Warning! Warning! Do not drive or operate any machinery or heavy equipment while reading this article. The reading of this article may cause sudden dizziness or sleepiness. A grande skim latte with a double shot of espresso is highly recommended before continuing. Why the warning? Because this month we are taking a look into the newly issued redesigned IRS Form 990 –Return of Organization Exempt From Income Tax. On December 20, 2007, the IRS redesigned these forms and organizations will begin using them for the 2008 tax year (returns filed in 2009).
The discussion is somewhat tedious, but imperative if you are working with or trying to work with the nonprofit sector. The importance of this should not be underestimated, since the 990 is not only the primary tax compliance tool for nonprofits, it is the leading source of information for regulators, policymakers, the media, donors, and you.
This is big news in the not-for-profit world since there has not been a change to this form in almost 30 years. While the form had not changed for three decades, the non-profit world has changed significantly in that time. Not only are nonprofits more complex, diverse, and competitive than thirty years ago, their donors are much more sophisticated and require greater transparency than 30 years ago.
The redesign of Form 990 is based on three guiding principles:
- Enhancing transparency to provide the IRS and the public with a realistic picture of the organization;
- Promoting compliance by accurately reflecting the organization’s operations so the IRS can efficiently assess the risk of noncompliance; and
- Minimizing the burden on the filing organizations.
Digesting the New Form
The new 990 is comprised of an 11-page core form and 16 schedules. It requires exempt organizations to provide considerably more information about their internal policies and practices than has been previously required, as well as information in a number of areas not addressed by the current form and greater detail than had been required in certain areas. The new core form allows an organization to describe its exempt accomplishments and mission up-front, thus The Statement of Program Service Accomplishments is moved to the front of the form.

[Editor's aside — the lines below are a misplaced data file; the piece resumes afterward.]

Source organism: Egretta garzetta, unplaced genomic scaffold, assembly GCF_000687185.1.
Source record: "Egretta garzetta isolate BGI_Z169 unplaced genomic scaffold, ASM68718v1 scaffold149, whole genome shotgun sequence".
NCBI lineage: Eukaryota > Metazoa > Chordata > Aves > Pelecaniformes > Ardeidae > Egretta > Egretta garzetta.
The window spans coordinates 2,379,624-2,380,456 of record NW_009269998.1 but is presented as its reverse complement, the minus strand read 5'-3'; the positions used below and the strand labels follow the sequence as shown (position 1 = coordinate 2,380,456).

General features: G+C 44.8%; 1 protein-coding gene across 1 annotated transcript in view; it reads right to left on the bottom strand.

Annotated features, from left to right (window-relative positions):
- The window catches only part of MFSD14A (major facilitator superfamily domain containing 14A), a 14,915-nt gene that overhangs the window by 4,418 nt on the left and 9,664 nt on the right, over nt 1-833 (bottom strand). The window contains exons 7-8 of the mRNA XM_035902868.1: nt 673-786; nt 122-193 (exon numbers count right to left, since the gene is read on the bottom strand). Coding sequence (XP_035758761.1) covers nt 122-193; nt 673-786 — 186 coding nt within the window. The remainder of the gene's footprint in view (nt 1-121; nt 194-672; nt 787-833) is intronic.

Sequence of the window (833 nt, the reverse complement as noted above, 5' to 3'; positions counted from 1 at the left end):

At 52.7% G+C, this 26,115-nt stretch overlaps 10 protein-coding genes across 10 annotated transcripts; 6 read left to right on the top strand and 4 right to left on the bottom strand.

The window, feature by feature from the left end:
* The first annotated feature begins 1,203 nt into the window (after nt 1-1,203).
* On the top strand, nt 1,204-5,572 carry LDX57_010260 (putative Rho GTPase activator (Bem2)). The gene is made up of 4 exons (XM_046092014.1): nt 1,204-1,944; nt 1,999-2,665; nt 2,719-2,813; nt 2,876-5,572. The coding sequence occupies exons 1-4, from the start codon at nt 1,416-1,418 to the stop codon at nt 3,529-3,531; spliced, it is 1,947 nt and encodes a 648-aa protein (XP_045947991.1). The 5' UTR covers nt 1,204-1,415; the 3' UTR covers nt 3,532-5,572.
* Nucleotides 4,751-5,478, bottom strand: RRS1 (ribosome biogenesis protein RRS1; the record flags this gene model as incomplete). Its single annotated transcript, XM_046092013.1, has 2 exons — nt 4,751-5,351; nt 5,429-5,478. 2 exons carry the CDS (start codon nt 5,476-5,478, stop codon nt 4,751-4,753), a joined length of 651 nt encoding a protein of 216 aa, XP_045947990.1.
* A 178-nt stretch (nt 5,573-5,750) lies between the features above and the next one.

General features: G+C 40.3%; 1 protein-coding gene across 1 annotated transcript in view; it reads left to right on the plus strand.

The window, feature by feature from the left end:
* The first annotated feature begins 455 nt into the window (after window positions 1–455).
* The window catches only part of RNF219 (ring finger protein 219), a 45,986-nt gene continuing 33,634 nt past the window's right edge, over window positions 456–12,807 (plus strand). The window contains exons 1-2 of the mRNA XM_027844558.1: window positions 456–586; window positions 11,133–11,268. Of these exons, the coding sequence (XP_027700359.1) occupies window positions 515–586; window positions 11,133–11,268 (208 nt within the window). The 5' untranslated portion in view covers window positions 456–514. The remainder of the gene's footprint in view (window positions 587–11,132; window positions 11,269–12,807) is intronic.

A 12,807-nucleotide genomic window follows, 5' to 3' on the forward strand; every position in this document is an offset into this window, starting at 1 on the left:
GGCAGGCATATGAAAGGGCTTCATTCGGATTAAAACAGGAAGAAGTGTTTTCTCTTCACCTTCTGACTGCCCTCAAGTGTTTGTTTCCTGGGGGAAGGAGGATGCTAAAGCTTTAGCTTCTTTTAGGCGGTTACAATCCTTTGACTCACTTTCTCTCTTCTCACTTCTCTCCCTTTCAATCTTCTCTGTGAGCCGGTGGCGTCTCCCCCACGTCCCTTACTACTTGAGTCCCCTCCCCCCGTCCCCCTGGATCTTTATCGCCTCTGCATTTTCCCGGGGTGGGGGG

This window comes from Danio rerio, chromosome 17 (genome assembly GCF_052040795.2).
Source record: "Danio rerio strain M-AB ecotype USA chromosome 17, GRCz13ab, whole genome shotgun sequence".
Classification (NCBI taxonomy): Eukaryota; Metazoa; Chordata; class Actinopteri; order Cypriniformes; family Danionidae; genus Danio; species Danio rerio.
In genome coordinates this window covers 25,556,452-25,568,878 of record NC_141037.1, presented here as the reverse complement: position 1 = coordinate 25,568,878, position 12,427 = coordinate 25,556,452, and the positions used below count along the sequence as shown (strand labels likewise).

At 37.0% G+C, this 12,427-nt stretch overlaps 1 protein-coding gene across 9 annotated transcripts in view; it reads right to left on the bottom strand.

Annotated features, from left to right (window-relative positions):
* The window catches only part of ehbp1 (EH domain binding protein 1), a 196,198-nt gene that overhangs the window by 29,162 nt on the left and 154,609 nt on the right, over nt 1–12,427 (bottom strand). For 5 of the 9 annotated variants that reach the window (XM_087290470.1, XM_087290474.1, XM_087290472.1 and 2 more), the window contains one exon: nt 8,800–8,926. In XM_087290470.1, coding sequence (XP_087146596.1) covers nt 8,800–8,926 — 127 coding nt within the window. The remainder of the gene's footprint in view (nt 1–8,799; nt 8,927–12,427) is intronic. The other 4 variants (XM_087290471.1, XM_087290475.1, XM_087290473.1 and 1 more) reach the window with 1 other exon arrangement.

The new version also provides more opportunities throughout the form for the organization to explain its activities. In addition, all questions regarding general activities and tax compliance are consolidated and executive compensation, governance, and other financial statement information sections are moved to the back of the form. Some examples of changes and new information required to be reported is as follows:
Governance. New governance questions request information about organizational policies, including those concerning conflicts of interest, whistleblowers, document retention, and joint ventures. The form also requests information about the composition and independence of the governing body, as well as governance practices such as documentation of board and committee actions, approval of compensation, and review of the Form 990. The section is broken down into three sub-parts: governing body, policies, and disclosures.
Compensation. The core form requests new information about compensation of directors, officers, key employees, and highly compensated independent contractors. The form clarifies that reported compensation should include W-2 or 1099 compensation. It should also include other compensation, including that received from related organizations. Compensation must be reported on a calendar-year basis even if the organization is a fiscal-year taxpayer.
Public Charity Status. Schedule A requests more detailed information concerning the basis for a 501(c) (3) organization’s public charity status, including additional information concerning supporting organizations. For publicly supported organizations described in Section 170(b)(1)(A)(vi) that do not meet the 33 1/3% public support test, the form requires an explanation of how the organization meets the 10% facts and circumstances test.
Supplemental Financial Statements. Schedule D requests detailed information concerning donor-advised funds; conservation easements; art, historical treasures, and similar assets; trust, escrow, and custodial arrangements; endowments; and investments.
Fundraising and Gaming. Schedule G solicits information about fundraising methods and gaming activities, as well as expenses associated with these activities.
Hospitals. Schedule H requires licensed hospitals exempt under Section 501(c)(3) to provide a description of the charity care and other community benefits they provide. Schedule H also requests information about community-building activities, bad debt, Medicare and collection practices, and transactions with management companies and joint ventures.